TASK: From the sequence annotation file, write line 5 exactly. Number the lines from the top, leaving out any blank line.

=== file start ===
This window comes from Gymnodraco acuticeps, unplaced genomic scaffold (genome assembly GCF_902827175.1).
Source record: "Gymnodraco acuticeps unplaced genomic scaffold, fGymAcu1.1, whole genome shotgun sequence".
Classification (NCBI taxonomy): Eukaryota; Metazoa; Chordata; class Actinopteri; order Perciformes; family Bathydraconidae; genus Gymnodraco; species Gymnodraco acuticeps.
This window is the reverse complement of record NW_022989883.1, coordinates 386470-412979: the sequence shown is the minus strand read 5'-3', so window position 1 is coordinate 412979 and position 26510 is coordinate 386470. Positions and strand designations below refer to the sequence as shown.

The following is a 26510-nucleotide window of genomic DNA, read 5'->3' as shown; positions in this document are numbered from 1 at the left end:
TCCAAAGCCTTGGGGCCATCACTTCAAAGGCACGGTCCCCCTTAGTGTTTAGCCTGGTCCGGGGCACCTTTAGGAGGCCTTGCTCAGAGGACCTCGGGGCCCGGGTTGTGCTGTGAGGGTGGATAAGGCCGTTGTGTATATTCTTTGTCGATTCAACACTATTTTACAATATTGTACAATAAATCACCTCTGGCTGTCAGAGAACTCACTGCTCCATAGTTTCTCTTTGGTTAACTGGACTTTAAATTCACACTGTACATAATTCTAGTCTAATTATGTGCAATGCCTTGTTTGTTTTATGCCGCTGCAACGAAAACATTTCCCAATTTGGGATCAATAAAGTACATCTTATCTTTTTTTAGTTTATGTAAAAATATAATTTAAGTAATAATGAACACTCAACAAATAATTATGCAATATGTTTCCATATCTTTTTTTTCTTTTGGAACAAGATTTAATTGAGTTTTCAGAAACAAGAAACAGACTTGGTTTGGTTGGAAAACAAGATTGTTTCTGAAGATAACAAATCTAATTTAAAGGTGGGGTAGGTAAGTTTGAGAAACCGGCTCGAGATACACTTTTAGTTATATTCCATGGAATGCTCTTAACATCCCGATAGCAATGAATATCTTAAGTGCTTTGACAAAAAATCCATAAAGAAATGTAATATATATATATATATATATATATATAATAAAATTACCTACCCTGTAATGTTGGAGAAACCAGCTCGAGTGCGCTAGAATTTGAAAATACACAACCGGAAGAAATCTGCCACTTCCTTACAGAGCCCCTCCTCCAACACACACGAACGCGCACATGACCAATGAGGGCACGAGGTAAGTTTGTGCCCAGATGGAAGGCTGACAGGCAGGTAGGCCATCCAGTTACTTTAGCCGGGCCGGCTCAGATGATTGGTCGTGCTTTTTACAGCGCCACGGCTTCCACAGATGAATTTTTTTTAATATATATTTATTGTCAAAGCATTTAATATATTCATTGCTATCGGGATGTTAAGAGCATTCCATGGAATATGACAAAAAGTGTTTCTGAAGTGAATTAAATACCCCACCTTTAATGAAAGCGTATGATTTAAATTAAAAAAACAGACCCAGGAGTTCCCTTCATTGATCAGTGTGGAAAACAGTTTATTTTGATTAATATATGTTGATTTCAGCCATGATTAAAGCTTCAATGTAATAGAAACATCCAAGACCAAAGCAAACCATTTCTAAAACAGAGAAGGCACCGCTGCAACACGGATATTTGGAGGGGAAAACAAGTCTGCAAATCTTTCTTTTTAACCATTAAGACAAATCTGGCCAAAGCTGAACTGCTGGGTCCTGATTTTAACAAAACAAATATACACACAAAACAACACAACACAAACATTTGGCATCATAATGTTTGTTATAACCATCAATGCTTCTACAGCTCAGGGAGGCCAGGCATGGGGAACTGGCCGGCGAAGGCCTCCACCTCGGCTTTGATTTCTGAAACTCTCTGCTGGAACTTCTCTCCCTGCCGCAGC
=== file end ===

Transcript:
The following is a 26510-nucleotide window of genomic DNA, read 5'->3' as shown; positions in this document are numbered from 1 at the left end: